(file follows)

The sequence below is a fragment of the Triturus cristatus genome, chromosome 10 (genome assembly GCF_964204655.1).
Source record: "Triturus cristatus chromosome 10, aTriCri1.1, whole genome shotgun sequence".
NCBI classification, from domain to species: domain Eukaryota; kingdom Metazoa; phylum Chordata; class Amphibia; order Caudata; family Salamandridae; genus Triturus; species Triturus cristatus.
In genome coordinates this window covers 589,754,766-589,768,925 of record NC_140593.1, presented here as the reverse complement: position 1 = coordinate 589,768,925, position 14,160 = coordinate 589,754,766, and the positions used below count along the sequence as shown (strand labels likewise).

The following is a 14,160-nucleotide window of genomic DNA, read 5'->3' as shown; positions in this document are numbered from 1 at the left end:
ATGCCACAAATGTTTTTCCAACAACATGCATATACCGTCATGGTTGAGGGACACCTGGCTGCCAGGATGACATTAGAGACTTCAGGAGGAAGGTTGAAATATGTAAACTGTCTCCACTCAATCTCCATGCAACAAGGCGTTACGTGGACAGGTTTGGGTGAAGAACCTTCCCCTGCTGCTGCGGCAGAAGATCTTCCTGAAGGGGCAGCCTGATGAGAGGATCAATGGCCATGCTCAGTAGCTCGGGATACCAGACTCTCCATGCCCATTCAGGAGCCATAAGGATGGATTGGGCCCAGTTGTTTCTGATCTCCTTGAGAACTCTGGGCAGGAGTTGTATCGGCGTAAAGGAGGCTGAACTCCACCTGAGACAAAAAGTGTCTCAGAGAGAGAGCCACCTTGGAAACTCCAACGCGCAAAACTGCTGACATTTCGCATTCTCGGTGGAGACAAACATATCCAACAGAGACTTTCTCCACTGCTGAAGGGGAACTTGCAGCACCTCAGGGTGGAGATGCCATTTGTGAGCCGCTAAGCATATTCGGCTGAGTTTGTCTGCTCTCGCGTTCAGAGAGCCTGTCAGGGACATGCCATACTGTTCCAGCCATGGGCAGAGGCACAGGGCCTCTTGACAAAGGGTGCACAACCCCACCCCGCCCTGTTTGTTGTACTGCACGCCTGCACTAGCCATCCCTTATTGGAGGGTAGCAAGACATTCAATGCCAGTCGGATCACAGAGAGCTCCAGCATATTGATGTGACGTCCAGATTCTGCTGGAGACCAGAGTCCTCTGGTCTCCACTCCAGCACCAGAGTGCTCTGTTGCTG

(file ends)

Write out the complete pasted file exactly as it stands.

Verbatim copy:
The sequence below is a fragment of the Triturus cristatus genome, chromosome 10 (genome assembly GCF_964204655.1).
Source record: "Triturus cristatus chromosome 10, aTriCri1.1, whole genome shotgun sequence".
NCBI classification, from domain to species: domain Eukaryota; kingdom Metazoa; phylum Chordata; class Amphibia; order Caudata; family Salamandridae; genus Triturus; species Triturus cristatus.
In genome coordinates this window covers 589,754,766-589,768,925 of record NC_140593.1, presented here as the reverse complement: position 1 = coordinate 589,768,925, position 14,160 = coordinate 589,754,766, and the positions used below count along the sequence as shown (strand labels likewise).

The following is a 14,160-nucleotide window of genomic DNA, read 5'->3' as shown; positions in this document are numbered from 1 at the left end:
ATGCCACAAATGTTTTTCCAACAACATGCATATACCGTCATGGTTGAGGGACACCTGGCTGCCAGGATGACATTAGAGACTTCAGGAGGAAGGTTGAAATATGTAAACTGTCTCCACTCAATCTCCATGCAACAAGGCGTTACGTGGACAGGTTTGGGTGAAGAACCTTCCCCTGCTGCTGCGGCAGAAGATCTTCCTGAAGGGGCAGCCTGATGAGAGGATCAATGGCCATGCTCAGTAGCTCGGGATACCAGACTCTCCATGCCCATTCAGGAGCCATAAGGATGGATTGGGCCCAGTTGTTTCTGATCTCCTTGAGAACTCTGGGCAGGAGTTGTATCGGCGTAAAGGAGGCTGAACTCCACCTGAGACAAAAAGTGTCTCAGAGAGAGAGCCACCTTGGAAACTCCAACGCGCAAAACTGCTGACATTTCGCATTCTCGGTGGAGACAAACATATCCAACAGAGACTTTCTCCACTGCTGAAGGGGAACTTGCAGCACCTCAGGGTGGAGATGCCATTTGTGAGCCGCTAAGCATATTCGGCTGAGTTTGTCTGCTCTCGCGTTCAGAGAGCCTGTCAGGGACATGCCATACTGTTCCAGCCATGGGCAGAGGCACAGGGCCTCTTGACAAAGGGTGCACAACCCCACCCCGCCCTGTTTGTTGTACTGCACGCCTGCACTAGCCATCCCTTATTGGAGGGTAGCAAGACATTCAATGCCAGTCGGATCACAGAGAGCTCCAGCATATTGATGTGACGTCCAGATTCTGCTGGAGACCAGAGTCCTCTGGTCTCCACTCCAGCACCAGAGTGCTCTGTTGCTG